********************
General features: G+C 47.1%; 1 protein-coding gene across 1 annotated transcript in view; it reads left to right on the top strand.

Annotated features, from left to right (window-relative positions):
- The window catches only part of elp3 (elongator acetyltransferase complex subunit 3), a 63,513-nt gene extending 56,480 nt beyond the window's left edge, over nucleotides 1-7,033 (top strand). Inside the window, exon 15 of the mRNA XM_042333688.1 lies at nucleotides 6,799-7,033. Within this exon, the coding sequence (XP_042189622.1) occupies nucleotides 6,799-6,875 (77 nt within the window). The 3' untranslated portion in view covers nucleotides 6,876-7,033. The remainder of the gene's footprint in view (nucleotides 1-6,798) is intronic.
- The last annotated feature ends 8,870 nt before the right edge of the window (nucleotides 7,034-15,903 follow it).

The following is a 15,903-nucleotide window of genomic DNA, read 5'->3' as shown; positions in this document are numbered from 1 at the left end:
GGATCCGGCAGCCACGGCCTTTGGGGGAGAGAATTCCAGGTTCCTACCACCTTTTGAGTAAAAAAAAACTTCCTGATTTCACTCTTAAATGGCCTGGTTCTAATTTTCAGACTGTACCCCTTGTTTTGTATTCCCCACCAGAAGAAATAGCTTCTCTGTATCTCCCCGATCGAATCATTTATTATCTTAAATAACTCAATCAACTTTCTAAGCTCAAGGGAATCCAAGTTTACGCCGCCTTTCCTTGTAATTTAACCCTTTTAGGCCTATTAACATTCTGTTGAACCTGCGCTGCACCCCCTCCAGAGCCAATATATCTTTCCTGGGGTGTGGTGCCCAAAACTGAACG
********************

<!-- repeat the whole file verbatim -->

General features: G+C 47.1%; 1 protein-coding gene across 1 annotated transcript in view; it reads left to right on the top strand.

Annotated features, from left to right (window-relative positions):
- The window catches only part of elp3 (elongator acetyltransferase complex subunit 3), a 63,513-nt gene extending 56,480 nt beyond the window's left edge, over nucleotides 1-7,033 (top strand). Inside the window, exon 15 of the mRNA XM_042333688.1 lies at nucleotides 6,799-7,033. Within this exon, the coding sequence (XP_042189622.1) occupies nucleotides 6,799-6,875 (77 nt within the window). The 3' untranslated portion in view covers nucleotides 6,876-7,033. The remainder of the gene's footprint in view (nucleotides 1-6,798) is intronic.
- The last annotated feature ends 8,870 nt before the right edge of the window (nucleotides 7,034-15,903 follow it).

The following is a 15,903-nucleotide window of genomic DNA, read 5'->3' as shown; positions in this document are numbered from 1 at the left end:
GGATCCGGCAGCCACGGCCTTTGGGGGAGAGAATTCCAGGTTCCTACCACCTTTTGAGTAAAAAAAAACTTCCTGATTTCACTCTTAAATGGCCTGGTTCTAATTTTCAGACTGTACCCCTTGTTTTGTATTCCCCACCAGAAGAAATAGCTTCTCTGTATCTCCCCGATCGAATCATTTATTATCTTAAATAACTCAATCAACTTTCTAAGCTCAAGGGAATCCAAGTTTACGCCGCCTTTCCTTGTAATTTAACCCTTTTAGGCCTATTAACATTCTGTTGAACCTGCGCTGCACCCCCTCCAGAGCCAATATATCTTTCCTGGGGTGTGGTGCCCAAAACTGAACG